In the end Map B essentially keeps District One as it was before the 2010 census, except that Poplar and Cotton Center, formerly in the southern part of District One, now become part of District Five.
An ordinance approving the Map B boundaries is expected to be finalized next month.
Cal Fire plans South Fork burn
Cal Fire will conduct an “open space vegetation management burn” in the Grouse Creek drainage of South Fork Drive. The location is about six miles from Highway 198 in an area serviced by a fire road that traverses south from South Fork Drive to the communication towers on Blue Ridge.
The burn is scheduled to be ignited on Saturday, Oct. 1, dependent on weather and air quality conditions. It will begin about 9 a.m. and conclude by 5 p.m.
The fire will burn approximately 1,600 acres of brush and grass amid the oak woodlands zone. Fire engines, bulldozers, water tenders, a helicopter, and ground and air fire crews will be on site.
The purpose of the fire is structure protection and the improvement of wildlife habitat. For more information, call Larry Pendarvis, public information officer, 635-8206.
Parks plan prescribed fires
After a week-long run of unhealthy air quality, there’s some cooler air due in Kaweah Country by Saturday. That means a slight improvement in local air quality and a weather window of opportunity for the local national parks to ignite a prescribed fire or two.
If conditions warrant, NPS fires crews may begin ignitions in Grant Grove or Giant Forest within Sequoia and Kings Canyon National Parks as early as Saturday, Oct. 1. As is usually the case for this time of year, the decline in ozone levels in the atmosphere is the signal for local parks to resume their ignitions.
In other fire-related news, the Lion Fire, burning since July 8 mostly in the Golden Trout Wilderness, consumed more than 20,500 acres. As of last week all trails have been reopened although there are still some smoldering hot spots.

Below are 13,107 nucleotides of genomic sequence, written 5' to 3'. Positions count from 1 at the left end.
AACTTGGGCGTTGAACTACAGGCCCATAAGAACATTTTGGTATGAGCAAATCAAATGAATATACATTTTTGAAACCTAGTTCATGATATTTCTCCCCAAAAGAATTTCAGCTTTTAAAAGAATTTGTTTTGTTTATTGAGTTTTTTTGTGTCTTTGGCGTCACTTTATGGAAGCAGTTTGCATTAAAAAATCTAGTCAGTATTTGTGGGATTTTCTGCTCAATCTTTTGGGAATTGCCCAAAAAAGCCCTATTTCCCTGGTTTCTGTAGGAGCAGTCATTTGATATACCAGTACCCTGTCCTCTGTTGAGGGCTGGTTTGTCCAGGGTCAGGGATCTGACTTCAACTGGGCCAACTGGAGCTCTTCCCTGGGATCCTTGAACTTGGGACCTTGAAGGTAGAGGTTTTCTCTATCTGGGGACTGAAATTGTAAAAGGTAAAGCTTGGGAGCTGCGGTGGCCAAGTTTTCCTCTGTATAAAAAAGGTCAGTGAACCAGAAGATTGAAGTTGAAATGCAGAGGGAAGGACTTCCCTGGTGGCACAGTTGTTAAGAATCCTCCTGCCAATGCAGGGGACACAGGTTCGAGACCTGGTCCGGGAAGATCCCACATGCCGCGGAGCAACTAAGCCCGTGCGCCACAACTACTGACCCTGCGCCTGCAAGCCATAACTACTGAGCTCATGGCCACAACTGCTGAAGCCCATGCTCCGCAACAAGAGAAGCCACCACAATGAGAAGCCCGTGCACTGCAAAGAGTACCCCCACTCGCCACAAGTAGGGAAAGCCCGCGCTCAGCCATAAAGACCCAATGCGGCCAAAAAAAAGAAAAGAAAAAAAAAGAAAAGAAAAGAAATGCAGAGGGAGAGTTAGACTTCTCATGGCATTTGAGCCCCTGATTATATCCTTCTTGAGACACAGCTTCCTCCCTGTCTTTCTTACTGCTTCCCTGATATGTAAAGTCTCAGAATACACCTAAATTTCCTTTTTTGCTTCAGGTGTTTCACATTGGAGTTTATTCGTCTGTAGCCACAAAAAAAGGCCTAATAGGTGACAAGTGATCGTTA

During the lightning storms that passed through the area September 23 to 24, a number of strikes were reported in the Golden Trout Wilderness. Three backcountry fires were extinguished while another, approximately four acres in size, is being closely monitored.
The trail to Farewell Gap in the Golden Trout Wilderness was also recently reopened.
For more information, call the Western Divide Ranger District at 539-2607.
Volatile weather ushers
In the first day of autumn
Rain and snow forecast for next week
After a summer where spring lingered and fall came early, the first day of the autumn season (September 23) was punctuated with an incredible lightning storm and heavy downpours in some areas. And the lightning was no isolated occurrence.
It was reported up and down the Sierra with Tulare County right in the middle of a thunderous display visible for more than 100 miles. As of the next morning, there were 470 confirmed lightning strikes in the Tulare County foothills.
The largest of these fires caused by the strikes was located northwest of Woodlake in the Mud Springs Gap area. The lightning-caused fire consumed more 350 acres before it could be contained.
A little closer to home, strikes were reported in the Yokohl Valley area east of Exeter and in Cherokee Oaks in Three Rivers. Firefighters remained on the scene for a few hours in the 10-acre Yokohl blaze; apparently the reported strike in Cherokee Oaks did not ignite a fire.
The volatile weather was caused by cooler air aloft that was trying to wrest control of the upper atmosphere from warmer air stalled over the region. That cooler air will finally begin to push the warm air eastward this weekend.
This will bring a significant change in the local weather that could by Wednesday bring rain to Three Rivers and snow in the nearby mountains.
Bike-packers headed for Kaweah Country
Jared Woods, bicycling advocate and bike-packer, was in Three Rivers on Saturday, Sept. 24, and said that he is only one of many bike-packers who will visit the area in the near future. That’s because a new map published by the Adventure Cycling Association (www.adventurecycling.org) features a route along the Sierra foothills right through Three Rivers with suggested destination stops in Sequoia and Kings National Parks and Yosemite National Park.